Cross of Iron is a polemic against war, more specifically against war-as-necessity, and it tries to define the role of male virtue in such vicious circumstances. Honor is always defined by circumstance. The huge irony upon which the film turns, however, is that while men may excel in combat, their personal excellence never justifies the context. Here, as in Ride the High Country and The Ballad of Cable Hogue, Peckinpah is openly curious about the stern wisdom that underpins male vanity. (p. 7)
Cross of Iron is no closet drama. Peckinpah avoids the convenient black comedy and intellectual pieties of a [Lina] Wertmüller. The film is punctuated, often unexpectedly, with images of ruined anonymous bodies, humans made meat by the indifferent mechanics of war, a profanation of old values of human dignity. His critics notwithstanding, I don't think Peckinpah is interested in kineticism for its own sake. The violence in this film at every point serves his argument against the moral indifference of war. The polemic is relentless….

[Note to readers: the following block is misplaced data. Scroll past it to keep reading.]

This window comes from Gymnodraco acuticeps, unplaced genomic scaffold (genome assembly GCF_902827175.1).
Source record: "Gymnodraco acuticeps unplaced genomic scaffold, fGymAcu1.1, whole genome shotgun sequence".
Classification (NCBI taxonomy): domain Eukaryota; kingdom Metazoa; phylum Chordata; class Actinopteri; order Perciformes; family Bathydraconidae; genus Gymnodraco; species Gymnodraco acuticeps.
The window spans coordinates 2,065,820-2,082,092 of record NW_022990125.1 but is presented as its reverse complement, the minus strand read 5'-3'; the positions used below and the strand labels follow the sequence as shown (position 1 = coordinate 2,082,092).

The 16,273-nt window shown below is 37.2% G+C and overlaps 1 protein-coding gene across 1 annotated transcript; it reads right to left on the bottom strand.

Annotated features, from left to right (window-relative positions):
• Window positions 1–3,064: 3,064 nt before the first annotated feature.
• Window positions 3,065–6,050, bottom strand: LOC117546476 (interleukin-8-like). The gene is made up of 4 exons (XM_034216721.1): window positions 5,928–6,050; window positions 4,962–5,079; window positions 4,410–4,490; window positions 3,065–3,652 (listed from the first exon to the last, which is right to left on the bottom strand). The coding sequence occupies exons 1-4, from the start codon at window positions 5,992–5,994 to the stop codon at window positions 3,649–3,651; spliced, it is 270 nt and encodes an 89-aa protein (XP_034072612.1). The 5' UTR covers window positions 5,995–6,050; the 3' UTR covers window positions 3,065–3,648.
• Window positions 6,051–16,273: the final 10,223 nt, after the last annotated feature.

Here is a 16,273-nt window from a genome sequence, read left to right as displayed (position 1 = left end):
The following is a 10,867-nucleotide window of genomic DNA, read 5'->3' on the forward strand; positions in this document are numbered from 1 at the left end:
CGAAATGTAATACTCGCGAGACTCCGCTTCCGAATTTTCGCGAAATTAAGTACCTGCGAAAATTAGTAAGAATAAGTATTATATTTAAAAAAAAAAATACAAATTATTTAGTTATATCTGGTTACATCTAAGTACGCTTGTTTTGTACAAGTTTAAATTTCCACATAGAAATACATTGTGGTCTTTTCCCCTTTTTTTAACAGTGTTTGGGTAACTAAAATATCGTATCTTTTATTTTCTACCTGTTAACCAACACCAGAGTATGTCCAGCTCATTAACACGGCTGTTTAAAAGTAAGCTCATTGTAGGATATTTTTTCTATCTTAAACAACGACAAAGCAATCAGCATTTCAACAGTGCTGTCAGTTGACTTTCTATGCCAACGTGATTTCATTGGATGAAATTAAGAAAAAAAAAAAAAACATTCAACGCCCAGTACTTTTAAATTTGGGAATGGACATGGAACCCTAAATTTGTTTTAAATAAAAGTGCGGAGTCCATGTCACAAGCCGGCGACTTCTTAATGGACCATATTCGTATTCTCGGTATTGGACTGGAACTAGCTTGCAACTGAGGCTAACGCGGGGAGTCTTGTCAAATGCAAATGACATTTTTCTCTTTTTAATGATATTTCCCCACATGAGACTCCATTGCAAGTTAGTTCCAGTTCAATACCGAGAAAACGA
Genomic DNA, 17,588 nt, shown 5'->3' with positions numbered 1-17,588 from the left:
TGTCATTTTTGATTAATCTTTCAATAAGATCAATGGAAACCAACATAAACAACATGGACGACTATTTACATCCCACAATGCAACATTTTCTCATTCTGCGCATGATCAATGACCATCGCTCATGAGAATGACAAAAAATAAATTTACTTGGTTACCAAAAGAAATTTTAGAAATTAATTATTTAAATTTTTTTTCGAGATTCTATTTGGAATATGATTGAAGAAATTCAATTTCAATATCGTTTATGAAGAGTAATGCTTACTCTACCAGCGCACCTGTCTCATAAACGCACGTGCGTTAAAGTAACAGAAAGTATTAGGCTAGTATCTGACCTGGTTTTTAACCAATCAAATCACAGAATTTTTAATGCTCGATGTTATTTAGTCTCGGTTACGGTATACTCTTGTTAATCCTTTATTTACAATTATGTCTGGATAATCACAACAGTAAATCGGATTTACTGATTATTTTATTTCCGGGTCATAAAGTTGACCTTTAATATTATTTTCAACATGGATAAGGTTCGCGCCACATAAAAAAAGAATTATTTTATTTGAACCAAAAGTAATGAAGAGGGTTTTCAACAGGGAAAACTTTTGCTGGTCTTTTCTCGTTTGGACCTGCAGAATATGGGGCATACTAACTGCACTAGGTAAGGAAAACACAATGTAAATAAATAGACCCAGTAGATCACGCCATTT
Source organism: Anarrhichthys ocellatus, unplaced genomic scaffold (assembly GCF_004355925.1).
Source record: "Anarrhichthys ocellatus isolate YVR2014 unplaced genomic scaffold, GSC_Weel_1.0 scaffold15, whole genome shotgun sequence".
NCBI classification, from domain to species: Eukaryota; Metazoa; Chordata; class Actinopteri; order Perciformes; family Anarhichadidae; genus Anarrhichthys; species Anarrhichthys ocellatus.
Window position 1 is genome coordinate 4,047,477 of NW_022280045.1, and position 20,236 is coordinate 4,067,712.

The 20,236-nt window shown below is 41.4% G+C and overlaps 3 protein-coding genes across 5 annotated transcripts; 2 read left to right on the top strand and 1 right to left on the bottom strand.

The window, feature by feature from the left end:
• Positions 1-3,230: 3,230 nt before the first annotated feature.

Peckinpah also returns to an old obsession: the legacies of violence passed on from father to son…. [He] knows that we are bound to pass on to our children not only our animal instincts but also our monstrous inclination towards atrocity…. Cross of Iron is cogent and powerful, and its unembarrassed rawness persuades where the over-educated black humor of other war films fails. Peckinpah offers no consolation, no phony grace, no pious equivocation. One of his distinctions is that he is an intelligent film artist whose films are seldom polluted by artiness. (p. 8)
W. S. Di Piero, "Sam Peckinpah's 'Cross of Iron'," in Take One (copyright © 1977 by Unicorn Publishing Corp.), Vol. 5, No. 8, March, 1977, pp. 7-8.